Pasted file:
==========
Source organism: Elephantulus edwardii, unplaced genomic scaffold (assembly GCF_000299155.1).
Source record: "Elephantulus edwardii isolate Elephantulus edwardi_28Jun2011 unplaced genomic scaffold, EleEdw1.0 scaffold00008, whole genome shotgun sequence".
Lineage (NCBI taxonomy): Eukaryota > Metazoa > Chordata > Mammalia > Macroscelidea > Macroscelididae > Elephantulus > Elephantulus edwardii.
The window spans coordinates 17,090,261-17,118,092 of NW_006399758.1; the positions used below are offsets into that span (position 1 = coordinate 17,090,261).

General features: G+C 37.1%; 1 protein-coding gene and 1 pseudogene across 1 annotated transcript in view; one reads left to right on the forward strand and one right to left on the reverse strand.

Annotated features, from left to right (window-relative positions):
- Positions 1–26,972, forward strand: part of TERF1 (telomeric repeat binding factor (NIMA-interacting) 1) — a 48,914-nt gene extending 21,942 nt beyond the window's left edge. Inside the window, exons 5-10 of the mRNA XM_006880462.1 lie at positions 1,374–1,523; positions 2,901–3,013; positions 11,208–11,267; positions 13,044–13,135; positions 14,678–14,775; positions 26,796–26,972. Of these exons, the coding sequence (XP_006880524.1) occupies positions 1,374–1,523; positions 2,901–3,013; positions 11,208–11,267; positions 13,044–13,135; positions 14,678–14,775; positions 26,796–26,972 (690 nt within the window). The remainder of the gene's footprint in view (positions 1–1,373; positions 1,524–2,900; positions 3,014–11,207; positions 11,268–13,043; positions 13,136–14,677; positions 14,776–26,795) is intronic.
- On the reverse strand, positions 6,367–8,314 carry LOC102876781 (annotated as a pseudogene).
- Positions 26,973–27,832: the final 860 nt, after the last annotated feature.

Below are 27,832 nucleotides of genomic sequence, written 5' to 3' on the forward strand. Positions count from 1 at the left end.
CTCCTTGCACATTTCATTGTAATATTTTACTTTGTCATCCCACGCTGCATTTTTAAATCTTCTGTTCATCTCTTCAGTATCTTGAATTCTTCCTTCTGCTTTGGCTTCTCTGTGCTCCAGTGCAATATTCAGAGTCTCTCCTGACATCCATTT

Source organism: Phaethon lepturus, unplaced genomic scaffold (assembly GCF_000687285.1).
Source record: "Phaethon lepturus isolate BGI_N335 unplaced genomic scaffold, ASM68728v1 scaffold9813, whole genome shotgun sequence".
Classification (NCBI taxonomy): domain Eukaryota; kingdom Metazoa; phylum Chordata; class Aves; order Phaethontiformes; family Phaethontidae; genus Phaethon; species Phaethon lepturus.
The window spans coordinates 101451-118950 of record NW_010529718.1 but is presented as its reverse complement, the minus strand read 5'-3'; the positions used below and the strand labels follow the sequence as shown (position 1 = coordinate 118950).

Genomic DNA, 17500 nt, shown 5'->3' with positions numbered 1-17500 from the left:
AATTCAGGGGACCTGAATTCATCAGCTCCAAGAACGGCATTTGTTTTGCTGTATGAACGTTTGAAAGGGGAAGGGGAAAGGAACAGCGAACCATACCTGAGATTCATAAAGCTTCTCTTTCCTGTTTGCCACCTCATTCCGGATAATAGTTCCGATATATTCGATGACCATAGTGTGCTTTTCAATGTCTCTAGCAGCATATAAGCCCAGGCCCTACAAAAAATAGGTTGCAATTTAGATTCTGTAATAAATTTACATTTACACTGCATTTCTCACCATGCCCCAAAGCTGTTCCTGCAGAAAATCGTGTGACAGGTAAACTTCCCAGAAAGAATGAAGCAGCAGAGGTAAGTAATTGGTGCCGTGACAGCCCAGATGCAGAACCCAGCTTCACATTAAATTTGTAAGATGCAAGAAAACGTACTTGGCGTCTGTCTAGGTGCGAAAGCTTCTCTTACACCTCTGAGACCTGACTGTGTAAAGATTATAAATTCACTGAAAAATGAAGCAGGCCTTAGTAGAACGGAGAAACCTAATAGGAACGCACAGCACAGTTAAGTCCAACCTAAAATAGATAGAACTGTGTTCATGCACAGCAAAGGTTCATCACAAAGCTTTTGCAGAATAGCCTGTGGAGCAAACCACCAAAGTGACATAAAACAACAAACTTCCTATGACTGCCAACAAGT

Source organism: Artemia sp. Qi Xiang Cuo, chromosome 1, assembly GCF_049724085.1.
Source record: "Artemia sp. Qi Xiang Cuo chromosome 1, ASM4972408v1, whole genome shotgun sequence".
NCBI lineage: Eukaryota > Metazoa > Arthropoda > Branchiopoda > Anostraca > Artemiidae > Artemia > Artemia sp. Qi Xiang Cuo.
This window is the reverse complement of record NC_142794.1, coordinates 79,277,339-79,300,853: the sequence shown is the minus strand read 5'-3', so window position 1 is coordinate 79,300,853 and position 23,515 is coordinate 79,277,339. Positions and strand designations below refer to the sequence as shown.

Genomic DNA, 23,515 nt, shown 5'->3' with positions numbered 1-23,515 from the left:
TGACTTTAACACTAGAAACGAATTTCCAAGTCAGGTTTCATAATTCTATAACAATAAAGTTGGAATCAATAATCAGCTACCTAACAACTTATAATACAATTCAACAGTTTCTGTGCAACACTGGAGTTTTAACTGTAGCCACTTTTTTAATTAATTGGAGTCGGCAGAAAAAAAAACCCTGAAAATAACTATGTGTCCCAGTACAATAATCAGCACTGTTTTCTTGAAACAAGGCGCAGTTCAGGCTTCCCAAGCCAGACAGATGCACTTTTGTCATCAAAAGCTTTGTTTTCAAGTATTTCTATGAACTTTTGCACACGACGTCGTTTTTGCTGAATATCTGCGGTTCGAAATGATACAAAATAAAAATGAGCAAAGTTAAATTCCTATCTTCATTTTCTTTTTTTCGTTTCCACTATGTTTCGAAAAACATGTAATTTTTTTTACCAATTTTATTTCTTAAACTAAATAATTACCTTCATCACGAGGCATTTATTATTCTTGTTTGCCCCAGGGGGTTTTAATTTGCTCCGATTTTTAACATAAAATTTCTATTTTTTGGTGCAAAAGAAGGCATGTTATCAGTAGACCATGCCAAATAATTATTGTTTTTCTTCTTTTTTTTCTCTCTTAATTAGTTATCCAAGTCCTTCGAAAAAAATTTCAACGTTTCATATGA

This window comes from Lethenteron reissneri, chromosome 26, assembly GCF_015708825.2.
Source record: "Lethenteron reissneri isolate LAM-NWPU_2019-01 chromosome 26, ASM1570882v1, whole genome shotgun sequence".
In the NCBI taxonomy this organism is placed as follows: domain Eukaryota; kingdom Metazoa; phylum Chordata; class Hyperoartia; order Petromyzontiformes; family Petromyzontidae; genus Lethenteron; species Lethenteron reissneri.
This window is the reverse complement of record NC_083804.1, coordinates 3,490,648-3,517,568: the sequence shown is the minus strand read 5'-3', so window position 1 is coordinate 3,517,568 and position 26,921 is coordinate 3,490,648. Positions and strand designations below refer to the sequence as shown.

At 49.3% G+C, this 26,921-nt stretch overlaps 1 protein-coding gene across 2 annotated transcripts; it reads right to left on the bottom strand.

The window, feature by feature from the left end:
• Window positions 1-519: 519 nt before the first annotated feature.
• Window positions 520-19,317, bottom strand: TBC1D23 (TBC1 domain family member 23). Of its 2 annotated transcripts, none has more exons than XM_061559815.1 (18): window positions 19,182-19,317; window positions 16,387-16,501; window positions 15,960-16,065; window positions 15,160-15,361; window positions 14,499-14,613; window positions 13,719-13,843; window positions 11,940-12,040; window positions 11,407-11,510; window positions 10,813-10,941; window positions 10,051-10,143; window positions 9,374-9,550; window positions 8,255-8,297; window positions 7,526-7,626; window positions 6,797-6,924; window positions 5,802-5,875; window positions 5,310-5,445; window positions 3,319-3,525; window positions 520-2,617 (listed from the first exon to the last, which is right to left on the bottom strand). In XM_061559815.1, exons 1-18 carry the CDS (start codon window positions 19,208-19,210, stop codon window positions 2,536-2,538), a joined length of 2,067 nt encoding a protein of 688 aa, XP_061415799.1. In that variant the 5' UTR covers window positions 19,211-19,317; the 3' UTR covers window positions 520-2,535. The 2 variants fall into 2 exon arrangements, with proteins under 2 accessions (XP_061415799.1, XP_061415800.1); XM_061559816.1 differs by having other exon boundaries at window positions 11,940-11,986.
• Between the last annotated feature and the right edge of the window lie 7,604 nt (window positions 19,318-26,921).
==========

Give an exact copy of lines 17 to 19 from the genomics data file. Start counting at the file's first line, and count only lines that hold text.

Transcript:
AATTCAGGGGACCTGAATTCATCAGCTCCAAGAACGGCATTTGTTTTGCTGTATGAACGTTTGAAAGGGGAAGGGGAAAGGAACAGCGAACCATACCTGAGATTCATAAAGCTTCTCTTTCCTGTTTGCCACCTCATTCCGGATAATAGTTCCGATATATTCGATGACCATAGTGTGCTTTTCAATGTCTCTAGCAGCATATAAGCCCAGGCCCTACAAAAAATAGGTTGCAATTTAGATTCTGTAATAAATTTACATTTACACTGCATTTCTCACCATGCCCCAAAGCTGTTCCTGCAGAAAATCGTGTGACAGGTAAACTTCCCAGAAAGAATGAAGCAGCAGAGGTAAGTAATTGGTGCCGTGACAGCCCAGATGCAGAACCCAGCTTCACATTAAATTTGTAAGATGCAAGAAAACGTACTTGGCGTCTGTCTAGGTGCGAAAGCTTCTCTTACACCTCTGAGACCTGACTGTGTAAAGATTATAAATTCACTGAAAAATGAAGCAGGCCTTAGTAGAACGGAGAAACCTAATAGGAACGCACAGCACAGTTAAGTCCAACCTAAAATAGATAGAACTGTGTTCATGCACAGCAAAGGTTCATCACAAAGCTTTTGCAGAATAGCCTGTGGAGCAAACCACCAAAGTGACATAAAACAACAAACTTCCTATGACTGCCAACAAGT

Source organism: Artemia sp. Qi Xiang Cuo, chromosome 1, assembly GCF_049724085.1.
Source record: "Artemia sp. Qi Xiang Cuo chromosome 1, ASM4972408v1, whole genome shotgun sequence".